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Pound sinks to two-week lows on fears of second virus wave, Brexit meeting eyed - REUTERS
LONDON(Reuters) - Sterling sank against the dollar and euro on Monday as fears of a second wave of coronavirus hit risk sentiment and global markets, with investors also nervous ahead of a key meeting on Brexit negotiations.
A fresh coronavirus outbreak in China and rising infection numbers in the United States - even as major economies have begun lifting lockdowns - put financial markets on the backfoot at the start of the week, with selling of stocks and risk currencies across the board.
The pound also took a beating, falling for a third straight session, and down 0.3% against the dollar at $1.2501 by 0751 GMT. In Asian tradnig hours earlier, it fell as low as $1.2455 - its lowest since June 1.
It also fell 0.2% to the euro, at 81.91 pence.
"The pound remains highly sensitive to changes in the external risk environment and is likely to continue trading on a corrective path lower in line with cross-asset markets," said Viraj Patel, FX and global macro strategist at Arkera.
"The curveball provided by intensified Brexit talks today is unlikely to offset the gloomy outlook - however we expect the pound to remain sensitive to any headline Brexit risks over the coming weeks."
British Prime Minister Boris Johnson will join a video-conference with EU leaders on Monday, keen to make headway in negotiations on a future EU-UK relationship, but officials in Brussels expect no breakthrough in the Brexit deadlock.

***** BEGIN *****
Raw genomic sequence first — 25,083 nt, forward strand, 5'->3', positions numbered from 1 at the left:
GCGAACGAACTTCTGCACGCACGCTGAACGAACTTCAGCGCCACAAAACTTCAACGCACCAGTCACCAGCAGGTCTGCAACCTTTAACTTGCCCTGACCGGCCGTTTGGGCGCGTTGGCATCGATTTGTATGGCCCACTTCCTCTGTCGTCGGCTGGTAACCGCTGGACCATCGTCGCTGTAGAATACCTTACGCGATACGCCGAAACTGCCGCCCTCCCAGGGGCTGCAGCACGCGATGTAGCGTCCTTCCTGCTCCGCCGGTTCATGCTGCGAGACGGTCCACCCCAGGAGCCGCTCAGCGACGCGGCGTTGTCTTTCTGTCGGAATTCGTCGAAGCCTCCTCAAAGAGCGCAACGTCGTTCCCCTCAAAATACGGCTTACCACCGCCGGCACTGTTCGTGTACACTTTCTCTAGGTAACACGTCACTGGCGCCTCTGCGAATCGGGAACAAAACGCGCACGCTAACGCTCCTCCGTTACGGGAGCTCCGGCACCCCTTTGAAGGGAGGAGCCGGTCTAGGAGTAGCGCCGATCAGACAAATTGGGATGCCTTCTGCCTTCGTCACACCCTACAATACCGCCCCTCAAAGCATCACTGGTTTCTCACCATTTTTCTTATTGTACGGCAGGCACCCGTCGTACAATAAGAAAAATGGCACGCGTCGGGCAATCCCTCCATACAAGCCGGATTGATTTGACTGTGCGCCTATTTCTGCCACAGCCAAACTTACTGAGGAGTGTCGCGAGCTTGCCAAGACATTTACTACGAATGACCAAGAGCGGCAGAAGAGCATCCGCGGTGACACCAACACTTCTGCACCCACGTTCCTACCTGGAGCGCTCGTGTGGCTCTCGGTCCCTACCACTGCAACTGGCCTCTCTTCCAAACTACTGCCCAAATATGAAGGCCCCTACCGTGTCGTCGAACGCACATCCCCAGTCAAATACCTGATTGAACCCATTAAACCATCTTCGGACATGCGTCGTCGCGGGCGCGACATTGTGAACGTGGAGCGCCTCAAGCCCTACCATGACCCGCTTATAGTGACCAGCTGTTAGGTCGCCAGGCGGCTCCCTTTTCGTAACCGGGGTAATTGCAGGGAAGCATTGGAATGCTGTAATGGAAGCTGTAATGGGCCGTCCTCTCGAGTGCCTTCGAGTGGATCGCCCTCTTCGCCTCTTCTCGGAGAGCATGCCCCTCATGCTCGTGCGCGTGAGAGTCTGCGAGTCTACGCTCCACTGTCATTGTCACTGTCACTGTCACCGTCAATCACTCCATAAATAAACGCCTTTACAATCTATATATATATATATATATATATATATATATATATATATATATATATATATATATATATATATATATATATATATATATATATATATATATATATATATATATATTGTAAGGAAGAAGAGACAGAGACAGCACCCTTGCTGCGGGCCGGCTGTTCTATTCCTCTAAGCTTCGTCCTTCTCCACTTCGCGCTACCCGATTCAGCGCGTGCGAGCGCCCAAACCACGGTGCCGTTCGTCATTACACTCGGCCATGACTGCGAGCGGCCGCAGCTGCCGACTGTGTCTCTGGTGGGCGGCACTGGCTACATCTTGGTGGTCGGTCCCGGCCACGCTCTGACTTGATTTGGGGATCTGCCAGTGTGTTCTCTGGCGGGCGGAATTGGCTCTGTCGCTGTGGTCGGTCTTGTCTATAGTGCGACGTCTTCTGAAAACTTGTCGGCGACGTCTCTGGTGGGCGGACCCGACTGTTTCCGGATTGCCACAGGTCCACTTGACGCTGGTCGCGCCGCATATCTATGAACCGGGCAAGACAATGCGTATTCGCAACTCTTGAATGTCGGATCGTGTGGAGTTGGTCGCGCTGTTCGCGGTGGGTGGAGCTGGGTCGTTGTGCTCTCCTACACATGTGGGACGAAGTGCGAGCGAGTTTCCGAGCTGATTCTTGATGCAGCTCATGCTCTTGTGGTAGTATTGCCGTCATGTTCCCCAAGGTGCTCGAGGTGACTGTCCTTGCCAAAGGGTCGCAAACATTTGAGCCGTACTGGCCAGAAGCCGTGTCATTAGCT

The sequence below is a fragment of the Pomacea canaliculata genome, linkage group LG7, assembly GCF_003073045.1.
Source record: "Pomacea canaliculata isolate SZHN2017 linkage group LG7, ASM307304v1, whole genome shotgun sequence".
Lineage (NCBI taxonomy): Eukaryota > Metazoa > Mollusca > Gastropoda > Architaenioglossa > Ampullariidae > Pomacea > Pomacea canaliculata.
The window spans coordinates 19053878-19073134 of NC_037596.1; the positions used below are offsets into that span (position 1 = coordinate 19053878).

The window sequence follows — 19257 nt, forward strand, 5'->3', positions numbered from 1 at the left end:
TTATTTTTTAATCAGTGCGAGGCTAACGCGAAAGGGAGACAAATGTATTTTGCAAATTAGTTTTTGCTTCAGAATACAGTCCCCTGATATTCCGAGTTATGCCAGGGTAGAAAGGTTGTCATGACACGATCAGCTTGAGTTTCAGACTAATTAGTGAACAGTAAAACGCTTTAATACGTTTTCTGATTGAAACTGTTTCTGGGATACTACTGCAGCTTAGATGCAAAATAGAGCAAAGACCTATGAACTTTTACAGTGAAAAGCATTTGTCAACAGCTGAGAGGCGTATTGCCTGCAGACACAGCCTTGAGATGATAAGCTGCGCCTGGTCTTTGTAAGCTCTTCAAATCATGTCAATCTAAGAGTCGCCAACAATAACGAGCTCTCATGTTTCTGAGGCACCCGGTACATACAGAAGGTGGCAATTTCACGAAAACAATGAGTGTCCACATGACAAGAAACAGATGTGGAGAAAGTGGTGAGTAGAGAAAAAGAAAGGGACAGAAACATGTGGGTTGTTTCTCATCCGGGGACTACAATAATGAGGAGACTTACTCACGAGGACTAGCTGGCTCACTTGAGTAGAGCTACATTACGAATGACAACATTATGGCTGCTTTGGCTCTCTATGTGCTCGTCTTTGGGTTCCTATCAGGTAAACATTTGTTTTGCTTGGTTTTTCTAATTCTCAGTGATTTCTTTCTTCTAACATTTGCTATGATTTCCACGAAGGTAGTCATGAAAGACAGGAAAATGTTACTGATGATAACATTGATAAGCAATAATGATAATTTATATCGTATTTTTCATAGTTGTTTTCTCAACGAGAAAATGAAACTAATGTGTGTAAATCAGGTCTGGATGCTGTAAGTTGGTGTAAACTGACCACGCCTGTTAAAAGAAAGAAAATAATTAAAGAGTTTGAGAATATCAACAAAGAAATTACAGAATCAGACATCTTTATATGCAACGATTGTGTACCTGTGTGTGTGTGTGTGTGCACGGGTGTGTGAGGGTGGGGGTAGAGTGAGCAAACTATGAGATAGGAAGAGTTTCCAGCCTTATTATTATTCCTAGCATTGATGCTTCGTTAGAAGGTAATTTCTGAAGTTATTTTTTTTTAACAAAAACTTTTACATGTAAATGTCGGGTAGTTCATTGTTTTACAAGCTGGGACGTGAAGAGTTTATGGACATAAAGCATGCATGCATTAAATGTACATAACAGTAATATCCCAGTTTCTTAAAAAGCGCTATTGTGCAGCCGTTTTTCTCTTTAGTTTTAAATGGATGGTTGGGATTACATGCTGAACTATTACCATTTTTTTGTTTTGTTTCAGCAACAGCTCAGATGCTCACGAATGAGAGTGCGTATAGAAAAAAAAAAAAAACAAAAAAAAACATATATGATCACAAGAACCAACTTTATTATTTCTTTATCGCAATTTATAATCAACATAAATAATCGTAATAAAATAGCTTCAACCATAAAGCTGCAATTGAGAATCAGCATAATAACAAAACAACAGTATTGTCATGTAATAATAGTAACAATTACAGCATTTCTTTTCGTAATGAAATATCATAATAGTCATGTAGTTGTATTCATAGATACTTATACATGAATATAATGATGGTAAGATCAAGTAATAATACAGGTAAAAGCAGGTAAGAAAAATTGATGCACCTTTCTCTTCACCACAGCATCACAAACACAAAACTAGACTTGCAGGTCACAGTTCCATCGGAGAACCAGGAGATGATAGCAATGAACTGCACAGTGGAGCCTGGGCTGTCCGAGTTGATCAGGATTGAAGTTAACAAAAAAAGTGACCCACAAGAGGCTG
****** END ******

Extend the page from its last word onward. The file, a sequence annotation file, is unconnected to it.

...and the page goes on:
Britain's Mail on Sunday reported that Johnson would use the meeting to "bang the table", pressing the 27-nation European Union to aim for an agreement by the end of the summer and not to use the coronavirus pandemic as an excuse to drag its feet.
However, officials in Brussels said the afternoon discussion with European Commission President Ursula von der Leyen and the heads of the European Council and European Parliament was a long-scheduled stock-taking exercise, not a negotiation.
"We are sceptical that the two sides will find a breakthrough in the deadlocked negotiations especially on a possible extension of the transition period, which expires at the end of the year," said Lars Sparres Merklin, senior analyst, FX strategy in a note to clients.
"This extension needs to be agreed upon before 1 July if the two sides should be able to extend the transition period at a later stage in the fall."
Speculators reduced their net short position on the pound in the week to last Tuesday, data from the Commodity Futures Trading Commission showed.
This week, investors also will look ahead to the Bank of England's meeting on Thursday, where it is expected to announce a fresh increase of at least 100 billion pounds in its bond-buying firepower.
Bank of England Governor Andrew Bailey said the British central bank had to be ready to do more to help the country's economy because of the risk of long-term damage caused by the coronavirus shutdown.
Reporting by Ritvik Carvalho; Editing by Mark Heinrich